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HCCSC board narrowly approves new teacher computers
By Rebecca Sandlin - Tuesday, February 28, 2017 3:32 PM
Despite a divided vote by members of the Huntington County Community School Corporation Board of School Trustees, teachers will soon get new laptop computers with plenty of extra storage space.
At its regular meeting on Monday, Feb. 27, the board voted 4-3 to authorize the purchase of 400 MacBook Air 13-inch computers with 512 gigabytes of flash drive space.
In addition, the corporation will buy 400 32-gigabyte Apple TVs, 100 extra power adaptors and six months of Apple Professional Development.
The cost, spread out over four years, will amount to $625,304. Board members Reed Christiansen, Brian Warpup and Kevin Yarger voted against the measure.
The controversy was in the amount of storage space allowed for the computers. Purchasing the MacBooks with only a 256-gigabyte flash drive would have saved the corporation about $74,000, said Jon Bennett, assistant superintendent for business and classified staff.
But with the expected lifespan of the computers to be seven years, Bennett said a big issue would be the hard drive filling up, creating an operating problem that could affect everything from software to retrieving emails.
Christiansen pointed out that the speed of 1.6 gigahertz and the 8 gigabytes of RAM were the same on both computer options.
“The life span is going to come from the processor and the RAM,” Christiansen said. “The only time the hard drive is going to reduce the life of it is if it’s maxed out.
“Even our super-users, it’s going to take them a few years to get there … I know we’re not talking about a huge difference, but based on the volume that we’re looking at purchasing, both options will give them what they (teachers) need.”
“Do we think teachers will be able to get by? Yes,” countered Bennett. “The thought would be, they would spend less time managing that movement of files back and forth between cloud storage and their own device …
“We think there are going to be greater demands for software and storage as we move on to 4K video, 5K video and more complex projects that students would be doing. We’re always trying to look out. It’s a crystal ball- type projection.”
Warpup questioned spending $74,000 to double the hard-drive space.
“My big thing is, if we would have passed this last year, we would all be screaming next year, because we would have gotten a 128 gig flash drive,” he said. “It’s really difficult for me to get off that proposal that was proposed last year … It’s almost that trust issue is, that we went so far low last year and now I feel like we’re going so high this year. So why not go in the middle?”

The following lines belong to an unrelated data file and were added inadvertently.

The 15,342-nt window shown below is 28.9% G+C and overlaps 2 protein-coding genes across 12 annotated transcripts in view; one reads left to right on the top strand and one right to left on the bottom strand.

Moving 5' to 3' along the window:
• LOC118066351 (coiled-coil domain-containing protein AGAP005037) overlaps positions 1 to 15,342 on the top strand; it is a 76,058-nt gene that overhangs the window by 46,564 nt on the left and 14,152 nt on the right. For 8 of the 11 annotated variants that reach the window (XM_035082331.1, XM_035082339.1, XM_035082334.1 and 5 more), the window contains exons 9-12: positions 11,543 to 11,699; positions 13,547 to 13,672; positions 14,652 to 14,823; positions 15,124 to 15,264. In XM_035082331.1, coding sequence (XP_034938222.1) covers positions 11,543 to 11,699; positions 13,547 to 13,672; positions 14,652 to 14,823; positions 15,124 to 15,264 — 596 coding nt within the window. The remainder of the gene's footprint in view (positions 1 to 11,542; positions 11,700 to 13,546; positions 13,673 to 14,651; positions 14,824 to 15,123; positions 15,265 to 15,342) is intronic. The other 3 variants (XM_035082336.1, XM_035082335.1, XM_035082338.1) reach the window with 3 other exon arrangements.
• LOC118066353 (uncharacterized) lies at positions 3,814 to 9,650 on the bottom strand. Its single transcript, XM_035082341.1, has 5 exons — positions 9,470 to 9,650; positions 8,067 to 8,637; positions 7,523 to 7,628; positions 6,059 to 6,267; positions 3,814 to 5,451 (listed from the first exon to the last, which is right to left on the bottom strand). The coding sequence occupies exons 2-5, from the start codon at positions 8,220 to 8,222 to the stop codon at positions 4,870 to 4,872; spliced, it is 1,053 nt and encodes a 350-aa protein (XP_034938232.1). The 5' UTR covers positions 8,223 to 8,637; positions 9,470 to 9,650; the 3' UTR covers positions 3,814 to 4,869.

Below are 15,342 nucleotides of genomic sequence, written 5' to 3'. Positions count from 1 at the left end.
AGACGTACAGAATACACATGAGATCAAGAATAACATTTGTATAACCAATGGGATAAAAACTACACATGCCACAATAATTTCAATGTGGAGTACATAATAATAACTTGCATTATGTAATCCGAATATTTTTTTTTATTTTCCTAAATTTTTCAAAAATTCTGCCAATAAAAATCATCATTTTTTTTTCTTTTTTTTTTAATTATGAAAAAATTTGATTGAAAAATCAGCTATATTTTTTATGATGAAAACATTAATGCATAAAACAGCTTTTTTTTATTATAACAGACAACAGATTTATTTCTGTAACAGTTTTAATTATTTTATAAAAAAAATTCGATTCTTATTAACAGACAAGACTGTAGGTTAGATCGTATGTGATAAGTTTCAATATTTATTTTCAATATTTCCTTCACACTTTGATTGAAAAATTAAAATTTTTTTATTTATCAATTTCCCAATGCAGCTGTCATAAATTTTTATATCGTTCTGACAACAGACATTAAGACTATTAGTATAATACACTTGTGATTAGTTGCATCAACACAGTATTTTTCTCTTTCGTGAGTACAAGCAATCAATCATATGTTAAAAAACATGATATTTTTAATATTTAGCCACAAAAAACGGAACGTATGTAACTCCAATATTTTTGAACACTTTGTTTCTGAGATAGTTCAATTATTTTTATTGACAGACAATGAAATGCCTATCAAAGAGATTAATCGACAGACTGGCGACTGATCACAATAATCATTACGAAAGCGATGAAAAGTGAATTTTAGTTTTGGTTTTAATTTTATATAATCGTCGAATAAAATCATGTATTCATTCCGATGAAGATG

Board President Matt Roth said he didn’t want to be back in a couple of years on the same discussion because the hard drive space was running out on the new computers, and a motion to purchase the 256 gigabyte computers passed.
Bennett said the corporation will keep up to 200 of the old teacher MacBooks to use as loaners for students should theirs need repair. The remainder will be sold or otherwise disposed of.
On another issue, policies involving iPads and MacBooks were tabled until the next board meeting on March 20.
In other business:
• The board unanimously approved on second reading the new policy regarding physical restraint and procedures for students.
• A memorandum of understanding between HCCSC and the Bowen Center was unanimously approved for a pro-rated amount for the student assistance program.
• The board heard updates from the Huntington County Community Learning Center. Director Tiffanney Drummond said while the school enrollment has decreased, the enrollment of the HNHS career and technical education program has increased 53 percent since 2011.
• The board also heard a report about the Huntington North High School ABLE (Achieving Balance in Life through Education) program, which partners with Huntington University to allow special education students to enroll in and attend college classes as they transition to independent life.
• Superintendent Randy Harris reiterated that because of the corporation’s spring break schedule, the next regular meeting of the school board will be March 20, at 7 p.m. at the Horace Mann Education Center.